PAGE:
The Ottawa Senators are considered to be one of the better drafting teams in the NHL. There is always a pool of NHL-ready talent in their farm system to replace departing players. It begs the question of whether this success is because they draft smarter than other teams, or are they better at prospect development? The Sens do retain their draft picks longer than most teams, with 51% still being owned by the team at age 23. That's 2nd best in the NHL after the Nashville Predators (the league average at this age is just under 40%).
The chart below shows what % of Ottawa Senators draft picks are still owned by the team at each age (for draft picks from 2004-2016), with a separate line showing the average for the rest of the league. The Sens are more than 10% above the league average for ages 23 and 24; staying above the league avg at almost every age.
The Senators do not attract as many big name free agents as other more desirable destinations. They rely on homegrown talent to succeed. This creates a "chicken or the egg" debate; do the Senators sign more picks because they're better than average, or where there simply more job opportunities due to a lack of incoming free agent talent? We know that they retain ownership of their prospects at a greater rate than the rest of the league, but are they playing more NHL games?
Most NHL Draft picks will be on Entry Level Slide for age 18/19, get a 3-year Entry Level Contract for ages 20/21/22, then get their 2nd contract at age 23. It can be different for college players and Europeans, who can wait beyond age 20 to start their ELC. The Senators success rate with draft picks is very similar to the NHL rate from age 18-22. Where they beat the league average is after ELC. Although it should be pointed out that the Senators are among the NHL leaders in % of draft picks still on ELC at age 23 and 24. They are 5th in the league for % of draft picks on a 2nd contract (or more) by age 25.
The number one source of future NHL talent is the Canadian Hockey League, but only 31% of Sens draft picks played more than 9 GP of Canadian Major Junior in their first year of draft eligibility, which was the lowest % among NHL teams. More than half of their picks played North American Tier II or European junior (ranking near top of the NHL in this category), which are often higher risk lottery tickets. This helps to explain why their pick ownership % is above the league average at age 20,21, and 22 despite them not playing significantly more AHL or NHL games.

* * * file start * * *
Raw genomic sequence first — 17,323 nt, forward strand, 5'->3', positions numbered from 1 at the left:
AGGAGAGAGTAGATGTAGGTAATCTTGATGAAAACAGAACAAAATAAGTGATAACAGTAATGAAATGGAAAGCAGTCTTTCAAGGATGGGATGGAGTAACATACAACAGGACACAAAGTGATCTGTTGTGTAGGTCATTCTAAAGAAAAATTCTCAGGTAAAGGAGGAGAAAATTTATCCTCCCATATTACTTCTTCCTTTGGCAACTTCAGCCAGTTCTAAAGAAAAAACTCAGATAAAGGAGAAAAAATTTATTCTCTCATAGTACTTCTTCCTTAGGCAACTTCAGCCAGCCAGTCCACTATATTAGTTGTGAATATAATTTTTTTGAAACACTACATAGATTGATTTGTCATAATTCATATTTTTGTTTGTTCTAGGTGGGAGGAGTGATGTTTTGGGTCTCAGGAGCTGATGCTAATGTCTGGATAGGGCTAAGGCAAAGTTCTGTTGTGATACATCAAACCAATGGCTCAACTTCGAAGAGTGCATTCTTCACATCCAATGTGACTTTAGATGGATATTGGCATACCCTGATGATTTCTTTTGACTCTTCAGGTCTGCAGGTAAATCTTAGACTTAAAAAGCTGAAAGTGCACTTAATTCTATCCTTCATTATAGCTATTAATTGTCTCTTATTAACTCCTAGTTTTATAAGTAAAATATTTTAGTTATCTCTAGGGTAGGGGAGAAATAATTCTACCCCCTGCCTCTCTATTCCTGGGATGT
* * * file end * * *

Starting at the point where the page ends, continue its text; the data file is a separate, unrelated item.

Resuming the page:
From 2004-2015 they only drafted 4 defensemen we could say are good enough to be top 4 D. Erik Karlsson at pick 15, Cody Ceci at pick 15, Thomas Chabot at pick 18, and Andrej Meszaros pick 23. They've had success drafting defensemen in the 15-23 pick range. but whiffed on both D they drafted top 10 in Brian Lee and Jared Cowen. The franchise has mixed in some bad picks with the great picks. Yes, they can make mistakes. It's possible that injuries played some part in the Cowen downward spiral, but history will look back on that as a bad draft pick.
Despite the Senators drafting CHL players at the NHL's lowest rate, many of their biggest draft day steals came from that league; Mark Stone rd 6, Zack Smith rd 3, Mike Hoffman rd 5, and JG Pageau rd 4. Getting two elite talents like Stone and Hoffman near the end of back to back drafts is a remarkable feat comparable to Zetterberg and Datsyuk (who are better players, but drafted 5th round or later in back to back drafts). In the case of Stone, he would have fallen in the draft because of his skating, pushing him to work hard to improve his skating. That may be a win for the development side. Hoffman fits more into the "late bloomer" category and took 5 years to even get mentioned in the Hockey News Future Watch.
The biggest flaw in the Sens drafting is goaltending. For all their success with drafting skaters, the net is a different issue. The Senators produced only one NHL goalie since 2003, and that was Robin Lehner (who is average at best and no longer with the team). None of their top 10 prospects in the last Future Watch was a goalie and Craig Anderson is suddenly getting old fast. They'll need to remedy their lack of quality young goaltending in the system.
In conclusion, yes the Ottawa Senators have been better at drafting than many NHL teams over the last decade. They have hit some big home runs in the later rounds, and are among the best at drafting in the middle of the 1st round. Their ability to develop their own prospects has clearly played some factor in this success, proving to be very patient with bringing their top prospects to the big leagues. I do think a big reason for this draft/development success was Bryan Murray, their former GM who is now deceased. The man helped build a dynasty in Detroit, built the foundation of a Stanley Cup champion in Anaheim, then brought his talents to Ottawa.
Murray deserves a tremendous amount of credit for the system that has been built in Ottawa. It's unclear how successful the team will be at drafting and developing going forward without him. Surely the scouting staff is high quality and it would appear that Dorion shares Murray's slow development philosophy. It's looking like they hit a pair of home runs in the 2017 draft with Formenton (47th) and Batherson (121st) who were both fantastic for a gold medal winning Canadian World Junior team. Both should be in the top 50 of the next NHL Future Watch. There is hope for this organization beyond the possible departure of Erik Karlsson.